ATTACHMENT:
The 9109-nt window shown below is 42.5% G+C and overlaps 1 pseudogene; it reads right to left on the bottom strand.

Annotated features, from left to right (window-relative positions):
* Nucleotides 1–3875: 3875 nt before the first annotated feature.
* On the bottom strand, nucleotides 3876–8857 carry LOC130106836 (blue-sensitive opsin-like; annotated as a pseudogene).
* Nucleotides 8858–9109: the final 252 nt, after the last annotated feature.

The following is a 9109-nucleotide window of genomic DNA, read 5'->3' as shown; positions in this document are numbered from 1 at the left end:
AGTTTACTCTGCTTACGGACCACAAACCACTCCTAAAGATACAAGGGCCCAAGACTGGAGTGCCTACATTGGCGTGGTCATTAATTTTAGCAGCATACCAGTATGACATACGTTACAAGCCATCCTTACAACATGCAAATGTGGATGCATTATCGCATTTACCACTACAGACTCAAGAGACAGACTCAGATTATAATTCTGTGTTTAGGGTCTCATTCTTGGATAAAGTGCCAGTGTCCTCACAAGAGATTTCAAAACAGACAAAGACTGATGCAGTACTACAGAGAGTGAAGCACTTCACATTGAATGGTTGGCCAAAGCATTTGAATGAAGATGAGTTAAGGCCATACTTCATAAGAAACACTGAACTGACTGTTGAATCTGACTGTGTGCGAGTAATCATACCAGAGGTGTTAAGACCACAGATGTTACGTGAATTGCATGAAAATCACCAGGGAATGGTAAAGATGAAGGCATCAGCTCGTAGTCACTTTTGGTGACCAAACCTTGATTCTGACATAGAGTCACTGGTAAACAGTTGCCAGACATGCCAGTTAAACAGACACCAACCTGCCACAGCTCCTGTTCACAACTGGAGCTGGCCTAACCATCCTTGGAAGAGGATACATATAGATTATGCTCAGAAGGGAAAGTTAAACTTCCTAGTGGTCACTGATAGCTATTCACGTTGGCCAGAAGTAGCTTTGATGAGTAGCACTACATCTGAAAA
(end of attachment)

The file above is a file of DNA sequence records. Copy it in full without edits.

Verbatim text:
The 9109-nt window shown below is 42.5% G+C and overlaps 1 pseudogene; it reads right to left on the bottom strand.

Annotated features, from left to right (window-relative positions):
* Nucleotides 1–3875: 3875 nt before the first annotated feature.
* On the bottom strand, nucleotides 3876–8857 carry LOC130106836 (blue-sensitive opsin-like; annotated as a pseudogene).
* Nucleotides 8858–9109: the final 252 nt, after the last annotated feature.

The following is a 9109-nucleotide window of genomic DNA, read 5'->3' as shown; positions in this document are numbered from 1 at the left end:
AGTTTACTCTGCTTACGGACCACAAACCACTCCTAAAGATACAAGGGCCCAAGACTGGAGTGCCTACATTGGCGTGGTCATTAATTTTAGCAGCATACCAGTATGACATACGTTACAAGCCATCCTTACAACATGCAAATGTGGATGCATTATCGCATTTACCACTACAGACTCAAGAGACAGACTCAGATTATAATTCTGTGTTTAGGGTCTCATTCTTGGATAAAGTGCCAGTGTCCTCACAAGAGATTTCAAAACAGACAAAGACTGATGCAGTACTACAGAGAGTGAAGCACTTCACATTGAATGGTTGGCCAAAGCATTTGAATGAAGATGAGTTAAGGCCATACTTCATAAGAAACACTGAACTGACTGTTGAATCTGACTGTGTGCGAGTAATCATACCAGAGGTGTTAAGACCACAGATGTTACGTGAATTGCATGAAAATCACCAGGGAATGGTAAAGATGAAGGCATCAGCTCGTAGTCACTTTTGGTGACCAAACCTTGATTCTGACATAGAGTCACTGGTAAACAGTTGCCAGACATGCCAGTTAAACAGACACCAACCTGCCACAGCTCCTGTTCACAACTGGAGCTGGCCTAACCATCCTTGGAAGAGGATACATATAGATTATGCTCAGAAGGGAAAGTTAAACTTCCTAGTGGTCACTGATAGCTATTCACGTTGGCCAGAAGTAGCTTTGATGAGTAGCACTACATCTGAAAA